You should go see rocket launches


I don’t really believe in bucket list items. But if you’re into aviation a rocket launch should probably be on your list.

Just one second after ignition and the rocket hasn't moved. That will change significantly very soon.
Just one second after ignition and the rocket hasn’t moved. That will change significantly very soon.

You don’t get especially close to the event. Proximity is generally measured in miles. And you typically have to be very lucky for the number of miles to be in the single digits. It is still an incredible experience.



The problem with a launch is that it is over so quickly. With clear skies maybe you get 90 seconds of time with the rocket visible from ignition until it is too high and too far down range. In that context watching a live stream online might be the “better” choice. But, to me, that’s selling the overall experience short.

Iridium-8 clears the tower and accelerates towards space

You miss out on that initial moment where the rocket fuel is burning furiously and yet nothing appears to be happening. For a brief moment some 550 tons (for SpaceX Falcon 9, others will vary) floats just off the pad as though it is deciding whether to head into space or not. Of course it does, but there’s always that moment. And it is different in person than on video.

That shadow in the sky is not your imagination. It is the exhaust plume of the Iridium-8 SpaceX rocket.
That shadow in the sky is not your imagination. It is from the exhaust plume of the Iridium-8 SpaceX rocket as the sun rises over Vandenberg Air Force Base in California.

You miss out on the noise when watching a launch online. Some 30-40 seconds after ignition (or more, depending on how far from the site you end up) the roar of that massive energy release comes rolling across and it is deafening.



And you miss out on the camaraderie of joining others equally excited to be a part of something that is still incredibly special. SpaceX wants to make launches a regular occurrence. So does Blue Origin. And maybe they’ll get there eventually. I’m not betting on it given costs and limited demand. Either way, it remains a very special event today.

Sunrise as we await launch time for Iridium-8
Sunrise as we await launch time for Iridium-8

I’ve now been fortunate enough to attend launches at sunrise in California (this one), mid-afternoon in Florida (SpaceX/Inmarsat I-5 F4) and just after sunset in French Guiana (ViaSat-2/Eutelsat 172b on an Ariane 5). They were all spectacular in their own right. There’s no reason to claim a favorite when it is that much fun every time.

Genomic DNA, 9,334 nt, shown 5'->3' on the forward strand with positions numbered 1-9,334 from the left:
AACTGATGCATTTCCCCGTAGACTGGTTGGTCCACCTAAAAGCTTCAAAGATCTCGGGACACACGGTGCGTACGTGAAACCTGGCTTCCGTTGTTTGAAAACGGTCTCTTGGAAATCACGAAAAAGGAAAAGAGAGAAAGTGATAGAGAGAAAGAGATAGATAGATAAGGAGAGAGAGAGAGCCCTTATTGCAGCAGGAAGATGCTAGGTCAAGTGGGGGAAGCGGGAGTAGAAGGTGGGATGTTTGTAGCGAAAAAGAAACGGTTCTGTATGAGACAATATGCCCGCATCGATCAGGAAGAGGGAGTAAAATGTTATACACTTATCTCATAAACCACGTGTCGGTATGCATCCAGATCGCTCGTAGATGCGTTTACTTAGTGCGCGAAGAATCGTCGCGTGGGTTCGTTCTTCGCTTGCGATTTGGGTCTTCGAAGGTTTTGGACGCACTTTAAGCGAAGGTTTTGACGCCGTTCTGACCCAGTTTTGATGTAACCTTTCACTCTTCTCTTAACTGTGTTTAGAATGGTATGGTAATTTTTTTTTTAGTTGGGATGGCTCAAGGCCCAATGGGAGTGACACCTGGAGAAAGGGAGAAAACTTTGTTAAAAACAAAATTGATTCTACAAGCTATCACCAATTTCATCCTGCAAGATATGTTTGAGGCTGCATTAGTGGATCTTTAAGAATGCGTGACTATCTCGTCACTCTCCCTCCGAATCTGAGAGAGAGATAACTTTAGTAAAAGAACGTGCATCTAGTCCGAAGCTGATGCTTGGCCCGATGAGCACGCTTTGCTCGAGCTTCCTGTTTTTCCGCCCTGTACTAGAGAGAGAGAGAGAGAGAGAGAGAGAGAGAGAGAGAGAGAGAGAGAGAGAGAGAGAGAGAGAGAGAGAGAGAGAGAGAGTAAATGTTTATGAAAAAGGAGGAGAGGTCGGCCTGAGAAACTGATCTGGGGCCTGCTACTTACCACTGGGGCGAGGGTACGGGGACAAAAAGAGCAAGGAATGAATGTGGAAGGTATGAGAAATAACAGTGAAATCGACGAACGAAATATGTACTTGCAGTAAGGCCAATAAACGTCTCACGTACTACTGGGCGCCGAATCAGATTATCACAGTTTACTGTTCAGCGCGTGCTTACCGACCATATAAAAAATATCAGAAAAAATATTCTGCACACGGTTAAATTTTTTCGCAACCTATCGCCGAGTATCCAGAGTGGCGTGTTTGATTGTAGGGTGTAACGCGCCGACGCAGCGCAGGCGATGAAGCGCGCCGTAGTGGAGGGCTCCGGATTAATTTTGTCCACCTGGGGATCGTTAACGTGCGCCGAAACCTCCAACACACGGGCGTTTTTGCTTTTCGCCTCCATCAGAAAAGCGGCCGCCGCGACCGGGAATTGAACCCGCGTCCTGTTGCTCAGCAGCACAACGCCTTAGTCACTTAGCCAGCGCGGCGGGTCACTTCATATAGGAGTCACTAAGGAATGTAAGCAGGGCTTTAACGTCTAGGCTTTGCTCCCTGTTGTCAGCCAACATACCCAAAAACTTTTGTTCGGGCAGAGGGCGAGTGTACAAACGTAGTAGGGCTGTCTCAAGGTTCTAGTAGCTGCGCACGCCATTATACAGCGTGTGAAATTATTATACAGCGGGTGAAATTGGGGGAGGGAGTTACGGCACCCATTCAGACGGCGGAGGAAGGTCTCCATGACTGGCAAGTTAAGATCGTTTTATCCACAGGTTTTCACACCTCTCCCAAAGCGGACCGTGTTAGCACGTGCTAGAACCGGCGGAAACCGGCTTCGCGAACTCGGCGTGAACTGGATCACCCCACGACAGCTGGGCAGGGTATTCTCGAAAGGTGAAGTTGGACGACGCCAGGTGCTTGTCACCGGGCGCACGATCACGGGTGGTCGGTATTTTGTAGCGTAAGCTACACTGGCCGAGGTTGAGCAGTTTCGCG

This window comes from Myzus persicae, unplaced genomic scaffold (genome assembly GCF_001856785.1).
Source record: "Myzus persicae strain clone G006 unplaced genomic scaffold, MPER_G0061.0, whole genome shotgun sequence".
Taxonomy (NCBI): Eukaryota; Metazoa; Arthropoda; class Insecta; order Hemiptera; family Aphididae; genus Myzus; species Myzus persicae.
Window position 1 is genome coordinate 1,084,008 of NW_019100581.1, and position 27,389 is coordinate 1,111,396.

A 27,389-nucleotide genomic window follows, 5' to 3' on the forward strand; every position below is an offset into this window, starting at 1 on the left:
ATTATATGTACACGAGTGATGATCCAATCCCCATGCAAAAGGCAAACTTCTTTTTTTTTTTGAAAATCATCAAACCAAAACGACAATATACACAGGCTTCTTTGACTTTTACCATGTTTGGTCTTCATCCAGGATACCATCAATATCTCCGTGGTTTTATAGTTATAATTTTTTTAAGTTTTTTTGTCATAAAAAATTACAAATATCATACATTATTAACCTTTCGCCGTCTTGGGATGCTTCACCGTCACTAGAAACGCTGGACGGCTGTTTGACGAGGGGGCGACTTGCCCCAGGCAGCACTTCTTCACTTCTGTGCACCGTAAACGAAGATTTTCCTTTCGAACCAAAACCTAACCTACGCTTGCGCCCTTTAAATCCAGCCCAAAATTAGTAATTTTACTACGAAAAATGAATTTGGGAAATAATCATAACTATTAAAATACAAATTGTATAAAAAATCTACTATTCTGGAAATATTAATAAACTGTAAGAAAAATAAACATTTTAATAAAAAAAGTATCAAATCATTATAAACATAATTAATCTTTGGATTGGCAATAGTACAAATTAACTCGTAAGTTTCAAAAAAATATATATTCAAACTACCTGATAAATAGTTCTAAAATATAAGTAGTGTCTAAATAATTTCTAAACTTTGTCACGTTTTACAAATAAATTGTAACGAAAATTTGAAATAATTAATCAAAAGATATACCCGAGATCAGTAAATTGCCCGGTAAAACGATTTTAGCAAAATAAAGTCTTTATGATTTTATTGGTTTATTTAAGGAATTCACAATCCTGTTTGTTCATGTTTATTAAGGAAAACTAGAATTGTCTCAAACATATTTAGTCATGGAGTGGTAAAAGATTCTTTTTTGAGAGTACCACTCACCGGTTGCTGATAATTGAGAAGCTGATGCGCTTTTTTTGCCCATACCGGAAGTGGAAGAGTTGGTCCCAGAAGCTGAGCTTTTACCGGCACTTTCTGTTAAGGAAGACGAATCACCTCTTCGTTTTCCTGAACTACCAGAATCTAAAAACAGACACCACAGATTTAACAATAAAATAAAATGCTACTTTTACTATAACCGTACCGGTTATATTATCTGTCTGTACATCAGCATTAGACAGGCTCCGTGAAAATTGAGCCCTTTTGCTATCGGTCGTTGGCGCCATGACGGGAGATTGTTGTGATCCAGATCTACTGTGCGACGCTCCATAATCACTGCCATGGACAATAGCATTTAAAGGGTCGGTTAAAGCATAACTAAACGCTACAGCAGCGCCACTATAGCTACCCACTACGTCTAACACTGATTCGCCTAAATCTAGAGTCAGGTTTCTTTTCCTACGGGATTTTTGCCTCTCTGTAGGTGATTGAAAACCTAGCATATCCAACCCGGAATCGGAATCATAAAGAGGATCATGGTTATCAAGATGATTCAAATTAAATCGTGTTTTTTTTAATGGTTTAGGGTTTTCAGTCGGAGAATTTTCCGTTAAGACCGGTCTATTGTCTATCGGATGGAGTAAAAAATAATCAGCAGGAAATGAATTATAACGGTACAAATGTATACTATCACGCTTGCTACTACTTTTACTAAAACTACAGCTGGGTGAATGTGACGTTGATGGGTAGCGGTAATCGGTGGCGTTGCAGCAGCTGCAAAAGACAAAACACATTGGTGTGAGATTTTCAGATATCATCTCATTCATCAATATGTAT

The exhaust plume of the SpaceX Falcon 9, shortly before it disappeared into the clouds and then into space.
The exhaust plume of the SpaceX Falcon 9, shortly before it disappeared into the clouds and then into space.

Just remember that uncertainty and flexibility are all part of the process. Rockets are still far more dependent on weather and other factors than planes. Delays happen and that’s part of the process. I almost bailed on this trip two different times because of the delays. I shuffled and rebooked (hooray, last minute saver-level award space!) and then rebooked again as flights were disrupted. But the payoff is incredible. I highly recommend it.

Huge thanks to the folks at the 30th Space Wing for their hospitality and to Iridium and SpaceX for letting me on the media list for the event.

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Seth Miller

I'm Seth, also known as the Wandering Aramean. I was bit by the travel bug 30 years ago and there's no sign of a cure. I fly ~200,000 miles annually; these are my stories. You can connect with me on Twitter, Facebook, and LinkedIn.

7 Comments

  1. I was on a business trip to NASA in Huntsville, AL back in the 80’s and happened to be on-site the day they were test firing one space shuttle engine (shuttles had three of these on the vehicle).
    WOW!
    I was amazed at the power, and grinned from ear to ear watching the white plume of steam rice above the platform. The roar of the engine went through your body.
    One of the NASA people with me commented that it was actually not much, and that it was much more impressive watching one of the booster rockets test fired, albeit from much further away than we were to the test we witnessed.
    Still, made me feel very patriotic about the entire shuttle program.
    Literally an”awesome” experience!

  2. I used to go to a lot of launches, including Grail, Juno and STS-135. Well worth it, IF your trip and/or kids can accommodate the launch delays.

    As for the camaraderie, I’ve been to launches where I didn’t speak to another person. I’ve more often been to launches where I made new Facebook friends, got invited to dinner or generally just had a great time with other space nerds while waiting out delays. It is a very friendly community.

  3. Sounds like real fun. I’m absolutely intrigued after reading your post, Seth.

    Just trying to imagine how much exciting those 90 seconds would be when you see all this action with your naked eyes and senses. And from just a little distance of a few miles. Wow!

    Thanks for sharing your experiences.

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